Bartholomew

BARTHOLOMEW (bar-thŏl'ŏ-mū, Gr. from Aram., son of Tolmai or Talmai, Gr. Bartholomaios). One of the twelve apostles. He is mentioned in all four of the lists of the apostles in the NT (Matt.10.3; Mark.3.18; Luke.6.14; Acts.1.13). There is no further reference to him in the NT, and the traditions concerning him are not trustworthy. Some scholars think that Bartholomew is the surname of Nathanael, who was led to Christ by Philip (John.1.45-John.1.46). The reason for this is that in the list of the apostles in the Gospels the name of Bartholomew immediately follows that of Philip, and the synoptic Gospels never mention Nathanael, while John never mentions Bartholomew. This view has, however, not been conclusively established.


Apostle. The name is a patronymic meaning “son of Tolmai” and may not have been his only name. He is mentioned only in the lists of the twelve apostles and not in connection with any incident in or after the ministry of Jesus. Attempts have often been made to identify him with Nathanael, who is mentioned in John's gospel but not in the synoptics. There are a number of difficulties connected with this view. Eusebius reports that he took the Gospel to India.


BARTHOLOMEW bär thŏl’ ə mu (Βαρθολομαι̂ος, G978; Aram. בַּר תַּלְמַי, son of Talmai). One of Christ’s apostles, named in all four lists of the Twelve (Matt 10:3; Mark 3:18; Luke 6:14; Acts 1:13).

The name of Bartholomew occurs only in these lists of the Twelve, always in the second group of four. In the synoptics his name always stands next to that of Philip, who heads the second group in all the lists. In Acts the name of Thomas stands between Philip and Bartholomew.

Bartholomew may not have been the apostle’s complete name. As the first syllable indicates, the name prob. was a patronymic, Bar-Talmai, designating him simply as “the son of Talmai.” On this view it may be assumed that he had a personal name in addition. But it is possible that the name, while originally a patronymic, had become an independent proper name, like Barnabas. If he had no other name, we know nothing further about this apostle from the Scriptures.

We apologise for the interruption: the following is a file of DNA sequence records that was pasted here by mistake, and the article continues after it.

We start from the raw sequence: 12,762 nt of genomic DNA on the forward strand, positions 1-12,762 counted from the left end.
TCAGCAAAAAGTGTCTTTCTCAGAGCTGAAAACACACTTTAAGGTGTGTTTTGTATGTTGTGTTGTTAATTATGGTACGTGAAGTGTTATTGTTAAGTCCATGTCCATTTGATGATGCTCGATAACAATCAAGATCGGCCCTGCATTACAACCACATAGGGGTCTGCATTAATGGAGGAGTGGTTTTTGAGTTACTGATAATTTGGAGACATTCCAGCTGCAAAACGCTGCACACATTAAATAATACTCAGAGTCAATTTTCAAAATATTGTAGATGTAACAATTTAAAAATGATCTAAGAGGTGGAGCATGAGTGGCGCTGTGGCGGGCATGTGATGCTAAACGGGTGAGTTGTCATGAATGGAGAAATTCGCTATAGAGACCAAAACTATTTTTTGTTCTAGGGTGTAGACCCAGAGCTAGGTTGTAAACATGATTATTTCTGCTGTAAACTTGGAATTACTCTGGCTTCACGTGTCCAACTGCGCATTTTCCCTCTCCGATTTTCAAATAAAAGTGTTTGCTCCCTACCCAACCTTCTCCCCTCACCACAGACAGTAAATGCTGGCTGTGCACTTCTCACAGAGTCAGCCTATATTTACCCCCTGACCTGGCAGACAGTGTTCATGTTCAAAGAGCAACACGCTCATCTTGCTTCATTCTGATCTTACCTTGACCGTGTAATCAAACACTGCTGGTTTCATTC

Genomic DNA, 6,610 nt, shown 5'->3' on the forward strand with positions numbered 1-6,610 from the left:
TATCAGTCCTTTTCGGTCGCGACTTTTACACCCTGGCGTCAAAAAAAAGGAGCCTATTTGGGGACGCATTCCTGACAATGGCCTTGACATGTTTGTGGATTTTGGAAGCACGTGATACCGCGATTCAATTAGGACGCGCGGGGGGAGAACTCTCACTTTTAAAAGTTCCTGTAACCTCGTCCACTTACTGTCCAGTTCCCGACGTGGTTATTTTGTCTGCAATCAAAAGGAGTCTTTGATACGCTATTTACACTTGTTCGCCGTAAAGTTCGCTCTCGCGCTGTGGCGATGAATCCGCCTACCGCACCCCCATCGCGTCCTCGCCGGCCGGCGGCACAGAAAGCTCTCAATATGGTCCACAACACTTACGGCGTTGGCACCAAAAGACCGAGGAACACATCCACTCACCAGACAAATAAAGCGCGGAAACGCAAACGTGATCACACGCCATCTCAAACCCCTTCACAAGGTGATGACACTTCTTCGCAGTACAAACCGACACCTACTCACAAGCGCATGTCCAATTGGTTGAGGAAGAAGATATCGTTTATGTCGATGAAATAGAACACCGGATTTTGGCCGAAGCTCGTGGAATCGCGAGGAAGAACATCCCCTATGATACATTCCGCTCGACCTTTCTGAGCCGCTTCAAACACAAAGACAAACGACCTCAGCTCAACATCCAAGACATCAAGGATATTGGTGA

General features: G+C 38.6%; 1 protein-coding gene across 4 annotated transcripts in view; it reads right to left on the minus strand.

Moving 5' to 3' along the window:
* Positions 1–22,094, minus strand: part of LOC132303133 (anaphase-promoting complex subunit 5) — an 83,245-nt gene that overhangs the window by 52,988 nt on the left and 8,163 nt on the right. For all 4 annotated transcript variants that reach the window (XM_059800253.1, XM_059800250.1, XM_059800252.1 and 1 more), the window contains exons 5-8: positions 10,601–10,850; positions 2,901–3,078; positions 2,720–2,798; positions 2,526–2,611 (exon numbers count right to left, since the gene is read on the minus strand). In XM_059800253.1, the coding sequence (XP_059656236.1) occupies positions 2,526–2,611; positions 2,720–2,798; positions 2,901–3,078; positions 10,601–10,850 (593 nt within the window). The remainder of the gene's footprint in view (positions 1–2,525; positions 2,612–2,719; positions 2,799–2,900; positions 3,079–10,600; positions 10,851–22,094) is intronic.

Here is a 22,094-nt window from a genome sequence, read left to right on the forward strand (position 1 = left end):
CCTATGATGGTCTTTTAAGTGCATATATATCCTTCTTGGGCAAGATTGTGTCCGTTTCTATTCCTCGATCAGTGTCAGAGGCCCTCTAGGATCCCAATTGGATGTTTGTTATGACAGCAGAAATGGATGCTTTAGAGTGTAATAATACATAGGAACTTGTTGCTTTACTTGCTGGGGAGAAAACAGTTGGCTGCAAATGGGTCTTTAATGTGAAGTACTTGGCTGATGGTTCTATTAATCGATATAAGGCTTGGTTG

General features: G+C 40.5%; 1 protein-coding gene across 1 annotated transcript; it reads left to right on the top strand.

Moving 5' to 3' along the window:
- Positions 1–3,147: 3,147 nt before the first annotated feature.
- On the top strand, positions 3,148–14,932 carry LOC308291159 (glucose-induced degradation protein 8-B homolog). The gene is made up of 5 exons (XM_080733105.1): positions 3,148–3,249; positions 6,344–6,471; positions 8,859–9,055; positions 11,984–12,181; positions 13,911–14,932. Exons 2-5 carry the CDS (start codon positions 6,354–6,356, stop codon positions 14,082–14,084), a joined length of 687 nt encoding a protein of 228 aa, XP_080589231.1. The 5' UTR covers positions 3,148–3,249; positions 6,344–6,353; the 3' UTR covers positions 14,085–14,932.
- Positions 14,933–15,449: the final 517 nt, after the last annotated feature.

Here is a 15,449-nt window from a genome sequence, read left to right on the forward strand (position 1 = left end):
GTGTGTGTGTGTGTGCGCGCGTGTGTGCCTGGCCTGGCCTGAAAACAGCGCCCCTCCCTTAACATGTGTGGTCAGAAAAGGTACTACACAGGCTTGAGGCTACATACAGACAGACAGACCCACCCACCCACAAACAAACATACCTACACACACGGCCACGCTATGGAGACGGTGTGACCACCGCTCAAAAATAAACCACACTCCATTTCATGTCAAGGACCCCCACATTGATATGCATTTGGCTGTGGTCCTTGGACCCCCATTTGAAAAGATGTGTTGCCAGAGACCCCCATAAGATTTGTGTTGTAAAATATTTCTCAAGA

A comparison of the lists of the Twelve in the synoptics with the story of the fourth gospel has led to the widely accepted view that Bartholomew is to be identified with Nathanael in the fourth gospel. Several observations support the identification. The synoptics never mention Nathanael, while the fourth gospel never speaks of Bartholomew. The juxtaposition of the names of Philip and Bartholomew in the lists of the Twelve suggests the close relationship between the two depicted in John 1:43-51. All the companions of Nathanael (1:35-51) are known apostles. In John 21:1, 2 Nathanael appears as a member of a group of apostles. Christ’s promise to Nathanael, that he would be a witness to the central role of the Son of man in God’s revelation to men, suggests an apostolic function (1:50, 51). There is nothing against the identification; it creates no difficulties.

Yet the identification is not proved. To assume the identification without question, as is often done, is to go beyond the evidence. Categorically to reject the identification is likewise unwarranted. Other proposed identifications for Bartholomew—Matthew, Matthias, the unnamed Emmaus disciple (Luke 24:13-32), even Paul—are all groundless hypotheses. If Bartholomew is not the same as Nathanael, he remains a mere name among the Twelve. See Nathanael.

Tradition has been busy with the name of Bartholomew. Widely different fields of missionary labor have been assigned to him—India, Phrygia, and Armenia. Various apostles were named as his co-workers, and different forms of martyrdom were ascribed to him.

Bibliography

M. R. James, The Apocryphal NT (1924), 166-186; 467, 468; D. Browne, “Who Was Nathanael?” ExpT, XXXVIII (1927), 286; R. B. Y. Scott, “Who Was Nathanael?” ExpT XXXVIII (1927), 93, 94; W. P. Barker, Twelve Who Were Chosen (1957), 57-63; W. Barclay, The Master’s Men (1959), 102-113.

International Standard Bible Encyclopedia (1915)

One of the Twelve Apostles (Mt 10:3; Mr 3:18; Lu 6:14; Ac 1:13). There is no further reference to him in the New Testament. According to the "Genealogies of the Twelve Apostles" (Budge, Contendings of the Apostles, II, 50) "Bartholomew was of the house of Naphtali. Now his name was formerly John, but our Lord changed it because of John the son of Zebedee, His beloved." A "Gospel of Bartholomew" is mentioned by Hieronymus (Comm. Proem ad Matth.), and Gelasius gives the tradition that Bartholomew brought the Hebrew gospel of Matthew to India. In the "Preaching of Bartholomew in the Oasis" (compare Budge, II, 90) he is referred to as preaching probably in the oasis of Al Bahnasa, and according to the "Preaching of Andrew and Bartholomew" he labored among the Parthians (Budge, II, 183). The "Martyrdom of Bartholomew" states that he was placed in a sack and cast into the sea.

From the 9th century onward, Bartholomew has generally been identified with Nathanael, but this view has not been conclusively established.

See nodetitle.